Let’s take a minute to discuss the value of authenticity and what it actually means to both the interviewer and the candidate.
The Oxford Dictionary describes ‘authentic’ as something from an undisputed origin and not a copy, based on facts; accurate and reliable, thus genuine.
You could have the perfect skill set and the ideal background; however if you appear disingenuous at any point – you are encouraging the interviewer to doubt your integrity.
It is no surprise that an interviewer is not looking for a story or for you to exercise your imagination in an interview – they are looking for your personality, character and skillset. Some candidates take poetic licence to the extreme and fabricate experiences, merely to impress the interviewer. This does exactly the opposite and demonstrates you are either being dishonest, are unprepared or are not being authentic.
Having had a discussion with a number of recruiters and talent specialists – authenticity was a high priority in a candidate profile. People want people who are honest and reflect their own values. Your authenticity is observed at every stage of the process and often by multiple people – this is how you are perceived. Match you personality to your experiences; if you enjoyed a particular part of your job, say so! Your interviewer wants to know about your passions and what makes you tick. Equally, if there are parts of your job you didn’t enjoy, relaying these in the right manner will show you’re serious about your career and are conscious of the boundaries concerning what you do and don’t want from your next role.
Five ways to help demonstrate your authenticity
1. Prepare for competency interviews: have examples prepared for each of your skills. Occasionally the business will divulge which core competencies they are evaluating you against – don’t be afraid to ask.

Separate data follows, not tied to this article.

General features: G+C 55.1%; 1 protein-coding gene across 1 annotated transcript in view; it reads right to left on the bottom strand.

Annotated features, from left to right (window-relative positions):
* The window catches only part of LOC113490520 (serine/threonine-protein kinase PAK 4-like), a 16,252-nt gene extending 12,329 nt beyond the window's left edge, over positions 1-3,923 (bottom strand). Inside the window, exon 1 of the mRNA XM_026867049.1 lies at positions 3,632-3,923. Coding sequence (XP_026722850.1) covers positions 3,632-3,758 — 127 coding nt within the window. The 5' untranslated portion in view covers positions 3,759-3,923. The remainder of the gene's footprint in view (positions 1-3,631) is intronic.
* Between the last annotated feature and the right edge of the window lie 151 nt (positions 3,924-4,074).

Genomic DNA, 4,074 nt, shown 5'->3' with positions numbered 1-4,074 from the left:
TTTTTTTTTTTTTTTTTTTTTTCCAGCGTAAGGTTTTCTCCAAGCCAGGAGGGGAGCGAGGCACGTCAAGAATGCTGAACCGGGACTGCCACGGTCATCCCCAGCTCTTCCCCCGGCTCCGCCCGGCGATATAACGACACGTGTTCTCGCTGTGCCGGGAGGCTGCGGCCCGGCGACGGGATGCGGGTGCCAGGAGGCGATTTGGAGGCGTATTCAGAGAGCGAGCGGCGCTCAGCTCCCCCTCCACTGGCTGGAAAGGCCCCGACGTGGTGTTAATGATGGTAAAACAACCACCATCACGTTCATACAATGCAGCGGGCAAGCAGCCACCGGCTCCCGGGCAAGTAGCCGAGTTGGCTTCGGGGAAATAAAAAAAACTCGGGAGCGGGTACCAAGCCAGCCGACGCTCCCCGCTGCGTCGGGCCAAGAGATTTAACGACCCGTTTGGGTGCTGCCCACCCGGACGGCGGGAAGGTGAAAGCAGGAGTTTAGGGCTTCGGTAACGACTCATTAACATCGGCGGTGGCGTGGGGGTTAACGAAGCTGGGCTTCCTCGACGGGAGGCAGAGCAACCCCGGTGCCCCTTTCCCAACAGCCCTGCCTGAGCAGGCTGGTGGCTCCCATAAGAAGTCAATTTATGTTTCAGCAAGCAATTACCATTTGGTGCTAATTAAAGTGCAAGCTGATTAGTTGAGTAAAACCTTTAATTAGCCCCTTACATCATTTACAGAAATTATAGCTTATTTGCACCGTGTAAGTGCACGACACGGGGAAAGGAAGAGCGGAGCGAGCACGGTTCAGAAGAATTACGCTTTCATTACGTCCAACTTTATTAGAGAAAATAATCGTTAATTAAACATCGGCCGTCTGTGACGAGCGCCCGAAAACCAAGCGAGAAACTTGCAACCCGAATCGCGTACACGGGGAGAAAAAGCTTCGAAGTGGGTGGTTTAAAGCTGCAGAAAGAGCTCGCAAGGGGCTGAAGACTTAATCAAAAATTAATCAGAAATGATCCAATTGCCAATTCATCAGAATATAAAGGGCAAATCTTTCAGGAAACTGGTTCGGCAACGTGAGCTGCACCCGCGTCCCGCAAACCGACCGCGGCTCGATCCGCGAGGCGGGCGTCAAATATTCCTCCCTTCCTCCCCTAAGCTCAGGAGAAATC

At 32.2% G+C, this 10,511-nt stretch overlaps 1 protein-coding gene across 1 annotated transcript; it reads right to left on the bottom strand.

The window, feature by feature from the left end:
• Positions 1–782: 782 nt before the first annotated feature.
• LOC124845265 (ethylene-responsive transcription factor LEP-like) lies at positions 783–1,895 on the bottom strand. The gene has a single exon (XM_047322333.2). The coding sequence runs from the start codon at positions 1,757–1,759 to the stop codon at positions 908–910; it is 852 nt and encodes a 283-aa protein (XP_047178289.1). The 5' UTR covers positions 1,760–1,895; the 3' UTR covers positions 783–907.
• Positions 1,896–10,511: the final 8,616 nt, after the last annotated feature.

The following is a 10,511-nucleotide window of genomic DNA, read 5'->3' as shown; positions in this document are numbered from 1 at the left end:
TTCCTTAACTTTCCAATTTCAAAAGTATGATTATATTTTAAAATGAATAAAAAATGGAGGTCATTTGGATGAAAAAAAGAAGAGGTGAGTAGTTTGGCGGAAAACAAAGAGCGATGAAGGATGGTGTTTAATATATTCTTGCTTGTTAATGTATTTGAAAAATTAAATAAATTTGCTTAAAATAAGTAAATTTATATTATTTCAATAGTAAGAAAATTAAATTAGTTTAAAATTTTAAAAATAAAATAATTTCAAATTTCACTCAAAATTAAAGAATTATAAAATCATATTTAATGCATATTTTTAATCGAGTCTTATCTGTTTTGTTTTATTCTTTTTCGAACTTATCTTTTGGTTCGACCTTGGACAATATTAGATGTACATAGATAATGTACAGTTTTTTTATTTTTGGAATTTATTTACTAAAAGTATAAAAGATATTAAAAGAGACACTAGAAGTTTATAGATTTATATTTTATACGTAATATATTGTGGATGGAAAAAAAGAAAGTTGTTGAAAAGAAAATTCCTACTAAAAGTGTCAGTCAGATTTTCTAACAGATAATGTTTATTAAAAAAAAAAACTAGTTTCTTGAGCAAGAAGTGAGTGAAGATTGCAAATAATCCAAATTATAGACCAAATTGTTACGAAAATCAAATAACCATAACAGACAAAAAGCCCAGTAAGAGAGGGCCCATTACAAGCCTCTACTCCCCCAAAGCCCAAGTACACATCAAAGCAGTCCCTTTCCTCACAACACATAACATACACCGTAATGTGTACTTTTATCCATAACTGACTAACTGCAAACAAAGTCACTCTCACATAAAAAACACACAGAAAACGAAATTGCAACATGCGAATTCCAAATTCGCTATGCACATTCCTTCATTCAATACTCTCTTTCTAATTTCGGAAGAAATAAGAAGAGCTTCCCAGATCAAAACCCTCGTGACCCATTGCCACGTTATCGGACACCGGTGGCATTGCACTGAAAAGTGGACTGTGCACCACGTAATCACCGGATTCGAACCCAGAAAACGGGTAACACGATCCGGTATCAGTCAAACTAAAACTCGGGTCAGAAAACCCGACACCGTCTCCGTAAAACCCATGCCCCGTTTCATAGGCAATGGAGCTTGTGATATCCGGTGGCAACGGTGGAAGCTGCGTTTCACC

2. Businesses are interested in you as a person, as well as your skill set. When asked ‘tell me about yourself’ the interviewer is looking for personal information. This is likely to shape the rest of the interview. By divulging details of your life and personality, you are giving them an insight into how you perceive yourself; evidenced by how you communicate things you feel naturally passionate about.
3. Being open and honest about any development points is a clear way to display your authenticity. No one likes discussing their weaknesses; however recognising you are not perfect is a positive way to engage your interviewer. The S.T.A.R analogy is key here – it’s all about the Action and Result when discussing examples of how you have developed. What did you do and what was the result? Keep it concise and factual. There is little point in attempting to demonstrate authenticity with a key learning experience, to then put a positive spin on it. If the outcome was less then desired, highlight how you have learnt from it.
4. If you have taken the time to enter into an interview process, you should take the time to prepare for the interview(s) appropriately and make the most of the opportunity. Don’t forget that you’re representing yourself as a credible candidate… will the business want to invest in a candidate who cannot fairly represent themselves? Probably not.
5. If you are highlighting a specific personality trait or skill e.g. patient and a good listener, however will not allow the interviewer to finish a sentence – you are either not self-aware or are being dishonest. Don’t claim to be things you are not. If they are looking for a person to sit behind a desk but you have previously worked in a regional role, they are likely to challenge you on your aims. If you try to hide it, it will come out eventually and you may find yourself back on the market in no time.
Bottom line – be honest with yourself! There are too many candidates trying to mould themselves to what they think the interviewer wants to hear. If you’re straight with yourself and with your job search, your integrity and authenticity at interview will shine through.